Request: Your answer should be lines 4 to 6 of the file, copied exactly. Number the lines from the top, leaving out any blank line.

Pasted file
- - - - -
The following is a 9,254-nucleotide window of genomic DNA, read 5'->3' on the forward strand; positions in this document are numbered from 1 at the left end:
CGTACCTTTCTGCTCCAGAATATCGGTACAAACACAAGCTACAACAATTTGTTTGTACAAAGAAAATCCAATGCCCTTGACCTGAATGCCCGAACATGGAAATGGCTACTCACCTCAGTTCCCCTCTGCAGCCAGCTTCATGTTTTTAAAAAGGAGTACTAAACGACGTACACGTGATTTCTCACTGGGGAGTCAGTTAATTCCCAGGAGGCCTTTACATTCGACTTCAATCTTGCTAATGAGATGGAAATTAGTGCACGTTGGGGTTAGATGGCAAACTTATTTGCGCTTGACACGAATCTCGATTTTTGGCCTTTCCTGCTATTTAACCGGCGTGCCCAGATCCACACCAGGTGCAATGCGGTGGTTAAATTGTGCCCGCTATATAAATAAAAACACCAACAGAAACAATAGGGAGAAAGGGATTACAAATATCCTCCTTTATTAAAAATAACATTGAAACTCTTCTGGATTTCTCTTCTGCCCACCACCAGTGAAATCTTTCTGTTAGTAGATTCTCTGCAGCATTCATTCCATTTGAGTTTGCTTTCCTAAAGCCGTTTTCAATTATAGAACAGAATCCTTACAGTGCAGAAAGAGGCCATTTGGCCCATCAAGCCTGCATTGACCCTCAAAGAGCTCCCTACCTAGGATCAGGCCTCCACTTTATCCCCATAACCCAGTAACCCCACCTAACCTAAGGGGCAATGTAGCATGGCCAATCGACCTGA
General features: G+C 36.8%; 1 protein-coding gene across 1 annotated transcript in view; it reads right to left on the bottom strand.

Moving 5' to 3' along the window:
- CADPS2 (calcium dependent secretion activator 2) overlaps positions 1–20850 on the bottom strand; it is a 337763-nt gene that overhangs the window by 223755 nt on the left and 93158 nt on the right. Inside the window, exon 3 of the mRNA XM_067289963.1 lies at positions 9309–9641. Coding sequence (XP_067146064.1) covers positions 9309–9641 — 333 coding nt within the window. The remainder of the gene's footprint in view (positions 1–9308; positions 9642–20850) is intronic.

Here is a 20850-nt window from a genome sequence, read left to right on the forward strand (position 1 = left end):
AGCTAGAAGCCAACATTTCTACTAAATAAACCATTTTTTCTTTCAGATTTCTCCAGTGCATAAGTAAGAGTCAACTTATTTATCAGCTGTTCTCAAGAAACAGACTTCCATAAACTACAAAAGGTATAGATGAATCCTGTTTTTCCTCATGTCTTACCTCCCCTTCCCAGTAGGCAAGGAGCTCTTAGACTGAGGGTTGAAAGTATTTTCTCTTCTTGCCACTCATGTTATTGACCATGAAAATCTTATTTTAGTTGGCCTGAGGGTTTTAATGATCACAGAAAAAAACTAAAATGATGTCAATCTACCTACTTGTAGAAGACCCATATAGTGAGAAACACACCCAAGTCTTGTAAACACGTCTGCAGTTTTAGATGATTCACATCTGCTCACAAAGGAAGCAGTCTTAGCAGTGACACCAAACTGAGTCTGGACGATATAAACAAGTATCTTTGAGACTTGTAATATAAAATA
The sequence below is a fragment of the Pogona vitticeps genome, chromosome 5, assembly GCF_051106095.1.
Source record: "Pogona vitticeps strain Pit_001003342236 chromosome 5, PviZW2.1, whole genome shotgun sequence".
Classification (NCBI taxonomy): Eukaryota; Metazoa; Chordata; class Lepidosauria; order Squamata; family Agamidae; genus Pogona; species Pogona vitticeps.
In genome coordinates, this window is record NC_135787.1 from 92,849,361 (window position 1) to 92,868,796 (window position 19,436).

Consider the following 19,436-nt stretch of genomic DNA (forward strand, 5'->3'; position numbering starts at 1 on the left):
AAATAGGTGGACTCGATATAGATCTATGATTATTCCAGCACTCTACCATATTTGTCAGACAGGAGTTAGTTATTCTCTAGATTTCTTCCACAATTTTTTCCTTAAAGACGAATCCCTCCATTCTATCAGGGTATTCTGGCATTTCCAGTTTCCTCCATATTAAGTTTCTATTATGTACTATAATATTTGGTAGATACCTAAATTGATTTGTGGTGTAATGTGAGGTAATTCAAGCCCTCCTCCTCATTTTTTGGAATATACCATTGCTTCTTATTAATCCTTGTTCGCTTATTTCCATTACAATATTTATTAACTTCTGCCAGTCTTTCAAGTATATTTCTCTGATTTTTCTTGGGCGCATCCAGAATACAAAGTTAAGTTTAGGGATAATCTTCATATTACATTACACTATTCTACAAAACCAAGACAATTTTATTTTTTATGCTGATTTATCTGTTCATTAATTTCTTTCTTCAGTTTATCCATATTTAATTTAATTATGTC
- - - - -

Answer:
Moving 5' to 3' along the window:
- CADPS2 (calcium dependent secretion activator 2) overlaps positions 1–20850 on the bottom strand; it is a 337763-nt gene that overhangs the window by 223755 nt on the left and 93158 nt on the right. Inside the window, exon 3 of the mRNA XM_067289963.1 lies at positions 9309–9641. Coding sequence (XP_067146064.1) covers positions 9309–9641 — 333 coding nt within the window. The remainder of the gene's footprint in view (positions 1–9308; positions 9642–20850) is intronic.

Here is a 20850-nt window from a genome sequence, read left to right on the forward strand (position 1 = left end):